This blog is the third in a series to bring to light the real-life impacts of the state budget cuts.
We began this series with a post about cuts within the Department of Health and Human Services (DPHHS), which resulted in the closure of more than half of the state’s outreach offices. Next, we focused on the deep reductions to targeted case management and mental health services. In subsequent blogs, we will cover cuts to developmental disability services and substance use disorder treatment. Here we present a broad overview of the developing unintended consequences and expensive cost-shifts as a result of these deep budget cuts.
Prior to the special session, actions by the legislature resulted in about $14 million in cuts to the rates paid to health care providers who accept Medicaid patients. These cuts have taken a toll on service providers’ ability to provide care for Medicaid patients, including adults and children with mental health needs.
On top of cuts made during the regular session, the special session resulted in an additional $18 million cut from targeted case management for children and adults with mental health needs, substance use disorders, and developmental disabilities.
The cuts have left providers across the state reeling. They were already struggling to meet the demand, but the cuts and rule changes will make it impossible to keep their doors open or provide services at full capacity. These are the nonprofit organizations that help those with physical or developmental disabilities remain in their homes, instead of being institutionalized. They allow older adults to receive help in their own homes instead of a nursing home. These organizations provide crisis management, run jail diversion programs, offer family support and myriad other programs that keep people employed, housed, out of jail, and with their families.
Without community care, the number of people in jails, the state prison, and the state mental hospital will increase. There will be more homelessness, more alcohol- and drug-related crime, and more children removed from their families and into foster care. There is no shortage of service providers, educators, and public safety officers who are worried about this nightmare.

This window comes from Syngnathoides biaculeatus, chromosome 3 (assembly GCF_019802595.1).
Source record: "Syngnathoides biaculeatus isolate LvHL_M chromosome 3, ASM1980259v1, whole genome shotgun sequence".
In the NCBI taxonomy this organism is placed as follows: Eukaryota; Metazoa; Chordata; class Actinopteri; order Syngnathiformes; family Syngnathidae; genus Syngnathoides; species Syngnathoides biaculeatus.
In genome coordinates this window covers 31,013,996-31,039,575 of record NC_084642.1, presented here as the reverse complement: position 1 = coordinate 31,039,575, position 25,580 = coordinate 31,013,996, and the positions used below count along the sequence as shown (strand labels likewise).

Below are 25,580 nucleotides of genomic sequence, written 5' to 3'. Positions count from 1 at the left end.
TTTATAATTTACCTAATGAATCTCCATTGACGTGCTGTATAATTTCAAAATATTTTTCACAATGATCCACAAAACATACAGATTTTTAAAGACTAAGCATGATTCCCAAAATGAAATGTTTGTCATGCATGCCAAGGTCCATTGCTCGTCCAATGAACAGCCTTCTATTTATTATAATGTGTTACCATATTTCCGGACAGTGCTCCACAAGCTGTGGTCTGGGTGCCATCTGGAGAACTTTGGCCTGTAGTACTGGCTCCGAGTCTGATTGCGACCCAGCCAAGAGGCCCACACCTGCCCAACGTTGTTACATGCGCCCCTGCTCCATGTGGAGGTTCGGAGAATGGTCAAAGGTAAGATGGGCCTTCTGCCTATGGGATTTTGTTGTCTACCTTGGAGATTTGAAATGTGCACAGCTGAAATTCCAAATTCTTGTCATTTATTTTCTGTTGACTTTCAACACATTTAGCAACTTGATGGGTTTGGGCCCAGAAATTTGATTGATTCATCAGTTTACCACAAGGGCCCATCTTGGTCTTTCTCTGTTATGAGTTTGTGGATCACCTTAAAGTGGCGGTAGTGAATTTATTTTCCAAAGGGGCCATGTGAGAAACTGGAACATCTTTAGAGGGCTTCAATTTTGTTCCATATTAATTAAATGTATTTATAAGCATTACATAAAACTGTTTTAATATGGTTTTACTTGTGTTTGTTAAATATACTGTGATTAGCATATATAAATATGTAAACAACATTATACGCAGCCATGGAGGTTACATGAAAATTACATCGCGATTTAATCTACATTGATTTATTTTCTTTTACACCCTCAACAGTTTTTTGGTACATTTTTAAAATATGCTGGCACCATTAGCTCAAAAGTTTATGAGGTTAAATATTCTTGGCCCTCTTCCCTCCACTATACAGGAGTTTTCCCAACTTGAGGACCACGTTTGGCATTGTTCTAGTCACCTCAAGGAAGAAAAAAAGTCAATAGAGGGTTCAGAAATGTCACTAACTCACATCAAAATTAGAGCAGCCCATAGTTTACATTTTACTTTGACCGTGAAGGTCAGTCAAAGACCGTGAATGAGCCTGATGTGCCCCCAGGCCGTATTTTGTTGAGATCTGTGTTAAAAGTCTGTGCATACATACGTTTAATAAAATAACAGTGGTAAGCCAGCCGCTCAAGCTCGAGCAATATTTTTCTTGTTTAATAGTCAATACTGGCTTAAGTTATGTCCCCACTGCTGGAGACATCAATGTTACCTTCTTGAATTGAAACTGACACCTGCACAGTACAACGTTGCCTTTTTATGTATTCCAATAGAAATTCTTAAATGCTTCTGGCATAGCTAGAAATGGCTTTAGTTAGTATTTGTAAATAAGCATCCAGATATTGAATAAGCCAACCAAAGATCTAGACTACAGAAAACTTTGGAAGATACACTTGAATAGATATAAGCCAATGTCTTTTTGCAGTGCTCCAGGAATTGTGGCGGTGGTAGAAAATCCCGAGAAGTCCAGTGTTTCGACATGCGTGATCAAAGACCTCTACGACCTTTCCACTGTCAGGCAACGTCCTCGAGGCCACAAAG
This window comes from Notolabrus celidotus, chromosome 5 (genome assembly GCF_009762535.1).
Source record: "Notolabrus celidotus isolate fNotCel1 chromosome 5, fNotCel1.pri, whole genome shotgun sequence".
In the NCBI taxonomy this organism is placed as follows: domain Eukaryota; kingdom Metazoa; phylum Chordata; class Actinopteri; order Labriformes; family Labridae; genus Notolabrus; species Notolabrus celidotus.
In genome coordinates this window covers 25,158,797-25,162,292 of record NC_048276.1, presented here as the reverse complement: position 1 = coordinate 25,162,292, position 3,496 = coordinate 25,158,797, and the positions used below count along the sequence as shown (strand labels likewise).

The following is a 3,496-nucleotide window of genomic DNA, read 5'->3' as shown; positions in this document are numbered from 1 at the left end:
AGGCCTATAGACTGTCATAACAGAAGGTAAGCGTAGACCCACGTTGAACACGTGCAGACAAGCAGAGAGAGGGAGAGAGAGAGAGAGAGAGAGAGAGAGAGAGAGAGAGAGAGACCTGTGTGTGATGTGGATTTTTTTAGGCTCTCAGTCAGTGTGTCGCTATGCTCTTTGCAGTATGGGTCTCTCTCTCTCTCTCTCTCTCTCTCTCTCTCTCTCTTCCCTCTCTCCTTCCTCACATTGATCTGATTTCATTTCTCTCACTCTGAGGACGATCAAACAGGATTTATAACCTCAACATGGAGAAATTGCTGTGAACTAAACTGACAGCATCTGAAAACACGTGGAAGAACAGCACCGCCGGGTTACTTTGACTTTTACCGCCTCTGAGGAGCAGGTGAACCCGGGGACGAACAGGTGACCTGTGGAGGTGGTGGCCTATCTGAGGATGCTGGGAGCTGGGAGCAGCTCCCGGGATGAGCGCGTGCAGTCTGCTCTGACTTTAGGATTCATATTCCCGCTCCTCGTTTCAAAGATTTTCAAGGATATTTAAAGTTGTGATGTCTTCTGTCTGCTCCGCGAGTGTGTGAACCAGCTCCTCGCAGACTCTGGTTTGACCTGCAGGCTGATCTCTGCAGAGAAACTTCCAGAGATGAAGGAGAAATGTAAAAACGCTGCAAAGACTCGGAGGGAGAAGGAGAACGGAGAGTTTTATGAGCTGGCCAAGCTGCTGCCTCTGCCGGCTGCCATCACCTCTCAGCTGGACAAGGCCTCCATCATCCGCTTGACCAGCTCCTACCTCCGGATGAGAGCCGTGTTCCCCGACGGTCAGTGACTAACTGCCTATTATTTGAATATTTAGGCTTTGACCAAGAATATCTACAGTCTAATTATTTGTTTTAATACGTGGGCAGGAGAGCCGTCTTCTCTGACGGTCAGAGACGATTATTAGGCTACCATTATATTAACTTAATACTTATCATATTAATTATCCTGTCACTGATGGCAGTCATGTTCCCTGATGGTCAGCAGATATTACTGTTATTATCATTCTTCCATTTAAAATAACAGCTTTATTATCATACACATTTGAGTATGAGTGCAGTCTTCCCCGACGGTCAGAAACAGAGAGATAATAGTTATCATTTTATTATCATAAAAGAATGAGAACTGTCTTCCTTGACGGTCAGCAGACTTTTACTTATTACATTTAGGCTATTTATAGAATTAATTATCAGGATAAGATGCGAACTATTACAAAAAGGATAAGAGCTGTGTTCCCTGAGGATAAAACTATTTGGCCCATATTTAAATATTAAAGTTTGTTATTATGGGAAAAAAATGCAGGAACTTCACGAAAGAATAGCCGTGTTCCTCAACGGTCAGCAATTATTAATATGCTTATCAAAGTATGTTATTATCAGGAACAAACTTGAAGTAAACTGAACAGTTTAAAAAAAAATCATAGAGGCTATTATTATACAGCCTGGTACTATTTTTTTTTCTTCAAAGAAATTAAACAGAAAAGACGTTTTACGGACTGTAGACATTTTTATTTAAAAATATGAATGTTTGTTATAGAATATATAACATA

Kari Auclair, the program manager of the West House Crisis Facility in Hamilton, told the Ravalli Republic: “What I foresee is our jail will be over capacity. Our ER will be inundated. Our crisis center will be inundated. Those folks who are living on their own, who may be homeless, who don’t have medications or know how to get them — I don’t know what will happen to them.”
County sheriffs are concerned the pressure that these cuts to mental health services will place on jails and their police force. Flathead County Sheriff Chuck Curry told the Flathead Beacon, “Any time we start impacting community-based mental health services, it certainly impacts the jail population…Unfortunately, if we’re not treating them in the community, they often do wind up in a facility such as ours.”
The Missoula County Attorney’s Office is equally concerned about lack of case management for Montanans with mental illness and particularly on Missoula’s homeless population. Jordan Kilby, the attorney in the civil division of the county attorney’s office, handles involuntary commitment cases and knows first-hand that case managers are important to keep people out of the prison system and state psychiatric hospital.
The medical directors at our community mental health centers across the state have loudly opposed the state’s cuts to behavioral health services. Substance use disorders and mental health conditions overlap 80 percent of the time. According to Attorney General Tim Fox, one in 10 Montanans is dependent on or abusing drugs or alcohol.
Some people referred to the state budget cuts as “savings.” But the true cost will shift to other areas: public safety, the state mental hospital, the prison system, and our public schools. These cuts will also have long term financial consequences for local, county, and state budgets.
The state legislature could have supported common-sense revenue measures in order to prevent these deep cuts to health and human services. But instead they opted to create more hardship for Montanans who rely on case managers, community-based care, and counselors to live self-sufficient, stable, and productive lives.
At MBPC, we know that Montana can choose another path. We can bring in new revenue that makes our tax system fairer. We can adequately invest in the public services that educate our children, keep our communities safe, and provide much-needed health care to our neighbors.